Soviet Literary Characters: An Investigation into the Portrayal of Soviet Men in Russian Prose, 1917-1953

By Jeanne van der Eng-Liedmeier | Go to book overview

IV
LITERARY TYPES IN THE FOURTH PERIOD(1946-1953)

In post-war literature we are again confronted with the type of the Soviet citizen1 This time he is occupied with the task of reconstructing the country. His personal life is represented, too, but it does not cause him any serious trouble in the fulfilment of his public duty: the opposition between the two spheres is softened as much as possible2

When we draw a parallel with this figure as he was represented in the period preceding the war we see that his problems and difficulties are still more mitigated. Moreover, in his attempt to achieve a harmony between his personal life and his social task the post-war Soviet citizen appears to be much more guided by the Party. Whereas the pre-war Soviet citizen was a character who tried individually to realize in his life the ideal of the New Man, in the post-war period

____________________
1
During the war Party controls of all the media of art and intellectual life slackened considerably, but after the war the Party firmly took up the reins again: in August 1946 two Leningrad periodicals were condemned for printing 'ideologically harmful' publications, among others by the humorist Zoščenko ( "O, žurnalach 'Zvezda' i 'Leningrad'. Iz postanovlenija CK VKP (b) ot 14 avgusta 1946 g.", quoted in Russkaja sovetskaja literatura, izd. 15e, M., 1954, pp. 13-4). The Party directives for literature as a whole were explained by ždanov, as in 1934 acting for the government; a comparison with the 1934 directives will show that the main points, the necessity of creating a tendentious and educational literature, have not changed ( "Doklad A. A. Ždanova o žurnalach 'Zvezda' i 'Leningrad'", quoted in Russkaja sovetskaja literatura, pp. 23-44). Moreover, the bourgeois literature of the West is strongly attacked; the authors should attempt to illustrate in their works the superiority of Soviet society, which already after the war was in a stage of transition from socialism to communism, they should show 'novye vysokie kačestva sovetskich ljudej' and create an ideal type 'otbiraja lučšie čuvstva i kačestva sovetskogo čeloveka' (ibidem, p. 42-3).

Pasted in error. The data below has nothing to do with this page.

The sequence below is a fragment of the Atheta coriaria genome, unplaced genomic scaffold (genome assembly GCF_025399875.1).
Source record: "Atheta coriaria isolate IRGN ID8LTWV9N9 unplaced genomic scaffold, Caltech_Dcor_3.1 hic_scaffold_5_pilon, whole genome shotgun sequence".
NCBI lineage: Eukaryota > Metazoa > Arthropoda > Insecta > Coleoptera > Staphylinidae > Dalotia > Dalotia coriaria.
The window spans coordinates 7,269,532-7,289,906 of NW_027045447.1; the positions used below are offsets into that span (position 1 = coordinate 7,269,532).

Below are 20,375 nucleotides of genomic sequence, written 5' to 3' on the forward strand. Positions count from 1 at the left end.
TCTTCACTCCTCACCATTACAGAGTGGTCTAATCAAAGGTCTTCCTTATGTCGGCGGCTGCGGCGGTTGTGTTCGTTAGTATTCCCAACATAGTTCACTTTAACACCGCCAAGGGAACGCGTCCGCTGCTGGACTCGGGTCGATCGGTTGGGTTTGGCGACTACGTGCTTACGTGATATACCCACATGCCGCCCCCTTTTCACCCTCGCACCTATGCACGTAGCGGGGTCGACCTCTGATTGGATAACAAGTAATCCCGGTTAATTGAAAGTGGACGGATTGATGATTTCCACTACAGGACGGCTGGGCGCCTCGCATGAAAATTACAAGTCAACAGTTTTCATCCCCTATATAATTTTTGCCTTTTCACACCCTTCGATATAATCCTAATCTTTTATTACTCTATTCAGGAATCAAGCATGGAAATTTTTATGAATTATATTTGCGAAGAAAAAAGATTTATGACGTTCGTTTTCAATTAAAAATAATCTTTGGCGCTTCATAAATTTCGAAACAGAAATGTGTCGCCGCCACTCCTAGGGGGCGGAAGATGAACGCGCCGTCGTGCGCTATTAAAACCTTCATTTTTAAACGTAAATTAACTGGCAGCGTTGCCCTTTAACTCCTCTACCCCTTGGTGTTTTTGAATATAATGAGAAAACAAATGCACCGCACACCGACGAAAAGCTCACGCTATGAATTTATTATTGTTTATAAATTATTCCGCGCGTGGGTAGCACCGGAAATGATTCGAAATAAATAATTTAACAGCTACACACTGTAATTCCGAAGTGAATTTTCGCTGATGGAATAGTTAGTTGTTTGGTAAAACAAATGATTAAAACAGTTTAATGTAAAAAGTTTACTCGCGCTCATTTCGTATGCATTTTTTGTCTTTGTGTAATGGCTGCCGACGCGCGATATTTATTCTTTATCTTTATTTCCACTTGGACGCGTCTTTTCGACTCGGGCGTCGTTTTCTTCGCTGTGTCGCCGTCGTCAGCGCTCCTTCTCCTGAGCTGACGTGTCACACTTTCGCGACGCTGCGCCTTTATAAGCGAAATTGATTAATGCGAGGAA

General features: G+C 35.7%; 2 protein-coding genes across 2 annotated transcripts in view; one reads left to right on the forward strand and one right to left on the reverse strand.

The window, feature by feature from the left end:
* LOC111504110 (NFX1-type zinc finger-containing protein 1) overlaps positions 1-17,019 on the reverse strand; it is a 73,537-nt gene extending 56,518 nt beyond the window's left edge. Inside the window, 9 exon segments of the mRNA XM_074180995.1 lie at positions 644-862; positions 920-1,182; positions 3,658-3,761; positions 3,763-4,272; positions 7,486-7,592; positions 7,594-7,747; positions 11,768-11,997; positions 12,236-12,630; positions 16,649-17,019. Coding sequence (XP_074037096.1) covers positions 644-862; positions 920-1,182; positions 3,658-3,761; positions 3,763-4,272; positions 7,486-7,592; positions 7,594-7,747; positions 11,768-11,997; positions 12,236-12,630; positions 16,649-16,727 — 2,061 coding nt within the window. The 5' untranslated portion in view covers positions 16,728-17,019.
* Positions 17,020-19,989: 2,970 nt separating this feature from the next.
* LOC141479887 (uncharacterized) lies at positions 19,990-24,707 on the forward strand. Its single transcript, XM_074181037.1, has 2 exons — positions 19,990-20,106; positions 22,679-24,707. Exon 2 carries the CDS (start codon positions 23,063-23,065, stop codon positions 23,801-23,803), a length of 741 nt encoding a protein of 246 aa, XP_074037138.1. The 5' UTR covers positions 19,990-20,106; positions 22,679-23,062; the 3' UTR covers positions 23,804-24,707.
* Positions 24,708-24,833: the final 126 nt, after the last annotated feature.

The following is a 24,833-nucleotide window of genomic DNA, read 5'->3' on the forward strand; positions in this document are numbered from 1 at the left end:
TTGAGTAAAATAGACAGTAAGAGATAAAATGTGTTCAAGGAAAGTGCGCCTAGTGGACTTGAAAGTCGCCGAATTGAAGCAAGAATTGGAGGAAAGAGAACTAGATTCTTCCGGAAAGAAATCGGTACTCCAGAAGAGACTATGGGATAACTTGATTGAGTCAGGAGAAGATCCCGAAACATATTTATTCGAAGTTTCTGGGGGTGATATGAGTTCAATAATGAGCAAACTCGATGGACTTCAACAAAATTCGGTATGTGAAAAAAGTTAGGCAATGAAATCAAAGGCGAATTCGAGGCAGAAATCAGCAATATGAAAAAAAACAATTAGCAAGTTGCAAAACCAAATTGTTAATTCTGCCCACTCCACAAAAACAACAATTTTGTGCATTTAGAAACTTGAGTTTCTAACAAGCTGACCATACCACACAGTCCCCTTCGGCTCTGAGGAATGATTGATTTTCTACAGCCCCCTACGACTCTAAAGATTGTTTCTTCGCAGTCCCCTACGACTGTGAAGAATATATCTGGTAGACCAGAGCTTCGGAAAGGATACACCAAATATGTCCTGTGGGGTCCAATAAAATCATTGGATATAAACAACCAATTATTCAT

2
The theory of the New Man already propagated before the war now developed in an unparalleled way: philosophy, ethics, psychology, the history of literature, each made their contribution. Not only was the harmony between personal and social interests in the New Man pointed out, but also his excellent moral qualities, his exceptional gifts, his richly developed inner life (cf. e.g. B. M. Teplov, Psichologija, M., 1952, p. 240ff.). It was stated that Lomonosov had already predicted the New Man, that he appeared here and there in classical authors, but that he could only develop on a large scale in the Soviet State ( K. Zelinskij, 'A. Fadeev', Novyj mir, 1947, 2, pp. 178-9).

-129-

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Soviet Literary Characters: An Investigation into the Portrayal of Soviet Men in Russian Prose, 1917-1953
Table of contents

Table of contents

  • Title Page 1
  • Foreword 3
  • Contents 5
  • Introduction 7
  • I - Literary Types in the First Period (1917-1929) 11
  • II - Literary Types in the Second Period (1929-1934) 75
  • III - Literary Types in the Third Period (1934-1941) 107
  • IV - Literary Types in the Fourth Period (1946-1953) 129
  • Conclusion 157
  • Bibliography 169
  • Index of Authors 171
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